In a report commissioned by MacDonald’s entitled Backing Soft Skills, they found that by 2020 over half a million UK workers would be held back by a lack of soft skills. Yet as a core management skill, mediation could assist leaders to enhance communication skills, manage difficult conversations, and to proactively manage conflict and prevent its resurgence. This ultimately leads to improved quality of life-at-work and employee satisfaction and performance.
We have observed a strong need from organisations to learn about what is working, what is not working, why it is or not and what can be done about it. This is only discovered by observing, listening, discussing, and maybe debating, with parties who are conflicting. If conflict is referred directly to in-house legal or HR teams then this information runs the risk of being lost and not informing for future prevention of conflicts, and although the case may have been settled, the organisation is not armed to prevent it from reappearing. On the other hand, having a well-trained in-house team of mediation skills proficient lawyers, HR personnel, managers and leaders, can lead to an increased ability to analyse potentially conflictual situations and therefore intelligently use passed experiences to constantly improve the company’s culture and processes.
Most organisations CEDR has trained in Conflict Management, after seeing the great benefits of these new skills, have asked us to train individuals or teams, often from their legal and HR departments, to become accredited mediators and gain the ability to resolve, prevent and analyse conflict internally. The benefits of this training was immediate in reducing the cost of conflict and improving employee satisfaction by providing them with an easily accessible, confidential and without-prejudice forum to express their difficulties and resolve their conflicts without having to go through a difficult and sometimes harmful grievance process. And even though not all conflict can be resolved internally, these in-house mediators are educated and aware of various dispute resolution options, and are able to do a quick triage between cases that should be mediated, internally or externally, those that should go through the longer grievance processes, and those that should go to the employment tribunal when necessary. This has proved to be an immense time-saver for everyone, and drastically improve employee retention and peaceful resolution of disputes.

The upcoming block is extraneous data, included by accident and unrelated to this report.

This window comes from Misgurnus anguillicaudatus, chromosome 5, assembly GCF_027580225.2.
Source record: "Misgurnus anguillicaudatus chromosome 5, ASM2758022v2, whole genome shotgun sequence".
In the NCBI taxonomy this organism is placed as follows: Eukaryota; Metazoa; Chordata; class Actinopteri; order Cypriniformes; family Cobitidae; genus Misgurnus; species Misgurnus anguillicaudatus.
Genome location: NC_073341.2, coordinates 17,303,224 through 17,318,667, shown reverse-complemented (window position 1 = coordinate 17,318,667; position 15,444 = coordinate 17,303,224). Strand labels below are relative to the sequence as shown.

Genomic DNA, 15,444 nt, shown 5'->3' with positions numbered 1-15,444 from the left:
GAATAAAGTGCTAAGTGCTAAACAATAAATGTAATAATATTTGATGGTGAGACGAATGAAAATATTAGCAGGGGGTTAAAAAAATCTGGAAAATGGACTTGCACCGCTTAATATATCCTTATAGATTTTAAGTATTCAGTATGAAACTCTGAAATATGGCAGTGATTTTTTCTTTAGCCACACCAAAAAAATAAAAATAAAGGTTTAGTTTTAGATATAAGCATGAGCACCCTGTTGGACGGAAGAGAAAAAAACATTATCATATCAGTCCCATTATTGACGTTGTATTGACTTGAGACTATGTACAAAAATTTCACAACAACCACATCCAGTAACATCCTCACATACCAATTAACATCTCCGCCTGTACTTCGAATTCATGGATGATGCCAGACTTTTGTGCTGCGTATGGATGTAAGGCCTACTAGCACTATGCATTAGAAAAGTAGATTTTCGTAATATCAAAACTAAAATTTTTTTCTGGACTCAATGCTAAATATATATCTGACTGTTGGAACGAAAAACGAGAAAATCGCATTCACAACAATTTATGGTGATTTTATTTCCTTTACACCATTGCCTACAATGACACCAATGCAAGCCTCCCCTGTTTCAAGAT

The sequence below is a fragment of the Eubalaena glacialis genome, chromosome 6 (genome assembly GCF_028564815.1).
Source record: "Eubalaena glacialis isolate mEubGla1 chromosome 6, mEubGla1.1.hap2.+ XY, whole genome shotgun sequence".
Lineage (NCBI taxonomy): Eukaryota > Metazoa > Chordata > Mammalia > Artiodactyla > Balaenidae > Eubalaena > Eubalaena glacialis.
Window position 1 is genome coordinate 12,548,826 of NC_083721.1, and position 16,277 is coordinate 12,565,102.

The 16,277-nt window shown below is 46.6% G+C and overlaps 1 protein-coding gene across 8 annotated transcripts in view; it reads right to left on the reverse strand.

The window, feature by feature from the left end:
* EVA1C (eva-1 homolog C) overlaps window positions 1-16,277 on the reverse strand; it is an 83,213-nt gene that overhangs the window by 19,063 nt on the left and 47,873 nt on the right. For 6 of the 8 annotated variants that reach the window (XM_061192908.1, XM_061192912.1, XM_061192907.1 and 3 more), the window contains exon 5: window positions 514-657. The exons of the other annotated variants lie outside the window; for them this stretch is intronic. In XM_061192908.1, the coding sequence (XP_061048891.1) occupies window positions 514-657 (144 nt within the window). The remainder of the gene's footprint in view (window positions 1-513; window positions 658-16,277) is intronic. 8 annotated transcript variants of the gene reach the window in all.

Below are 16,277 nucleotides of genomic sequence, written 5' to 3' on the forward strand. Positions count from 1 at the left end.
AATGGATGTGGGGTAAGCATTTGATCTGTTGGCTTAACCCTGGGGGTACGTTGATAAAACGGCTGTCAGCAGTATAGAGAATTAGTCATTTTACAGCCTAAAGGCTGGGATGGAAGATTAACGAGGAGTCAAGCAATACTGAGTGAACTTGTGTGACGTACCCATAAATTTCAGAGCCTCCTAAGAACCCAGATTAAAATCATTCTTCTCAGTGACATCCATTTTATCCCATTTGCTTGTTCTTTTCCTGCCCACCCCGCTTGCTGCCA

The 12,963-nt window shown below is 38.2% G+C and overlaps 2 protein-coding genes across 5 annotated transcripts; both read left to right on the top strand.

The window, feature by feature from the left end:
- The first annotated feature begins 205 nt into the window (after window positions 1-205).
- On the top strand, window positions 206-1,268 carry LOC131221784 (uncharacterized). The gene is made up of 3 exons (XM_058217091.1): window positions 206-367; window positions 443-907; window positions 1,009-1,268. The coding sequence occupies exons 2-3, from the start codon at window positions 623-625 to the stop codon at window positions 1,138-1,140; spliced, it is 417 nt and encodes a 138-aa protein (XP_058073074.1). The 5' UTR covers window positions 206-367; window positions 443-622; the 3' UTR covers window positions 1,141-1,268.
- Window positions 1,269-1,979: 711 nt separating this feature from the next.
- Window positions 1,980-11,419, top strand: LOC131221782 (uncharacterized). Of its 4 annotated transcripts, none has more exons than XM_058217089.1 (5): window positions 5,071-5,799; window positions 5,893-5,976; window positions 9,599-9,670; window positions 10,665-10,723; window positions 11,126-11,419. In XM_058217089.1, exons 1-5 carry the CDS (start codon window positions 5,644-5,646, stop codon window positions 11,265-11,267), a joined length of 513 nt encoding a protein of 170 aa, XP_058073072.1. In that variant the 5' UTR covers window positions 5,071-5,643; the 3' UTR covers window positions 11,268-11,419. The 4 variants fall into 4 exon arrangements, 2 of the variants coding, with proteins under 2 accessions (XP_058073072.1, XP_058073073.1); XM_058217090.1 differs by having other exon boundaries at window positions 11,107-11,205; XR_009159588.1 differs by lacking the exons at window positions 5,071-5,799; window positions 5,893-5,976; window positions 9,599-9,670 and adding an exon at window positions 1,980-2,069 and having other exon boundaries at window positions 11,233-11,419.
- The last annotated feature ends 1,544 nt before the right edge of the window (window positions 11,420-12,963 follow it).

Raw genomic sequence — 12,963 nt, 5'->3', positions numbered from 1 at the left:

Despite this recognition, however, we would support recent research that suggests that many managers and leaders are hesitant and lack the confidence in developing informal approaches to conflict.
Conclusion – The way forward
Organisations who have embedded ADR into their policies are now more inclined to take a global view of the full spectrum of conflicts and disputes with each one being addressed in relation to minimising risk, cost, managerial time, and resources expended while attempting to preserve professional relationships. Organisations are also more likely to effectively utilise mediation, which encouraged a positive reappraisal of the value of ADR techniques when disputes arise, even in situations where favourable court-based outcomes were seen as likely. Far from being a “fluffy” alternative, the redefinition of “winning” through communication-based processes, such as mediation, was made from a commercial and economic reality: The costs associated with burning relationships with employees, suppliers and customers through litigation was something to be avoided. Consequently, the four trends that CEDR has observed in its practice, seem to reinforce the suggestion that mediation is not a short-lived fad, but an economic reality that can enhance organisational performance.
CEDR’s Model Mediation Clauses and Mediation in Employment Policies guidelines: https://www.cedr.com/about_us/modeldocs/?id=19
CEDR’s Mediation Skills Training: https://www.cedr.com/skills/mediation-training/
CEDR’s 2016 Mediation Audit: https://www.cedr.com/docslib/The_Seventh_Mediation_Audit_(2016).pdf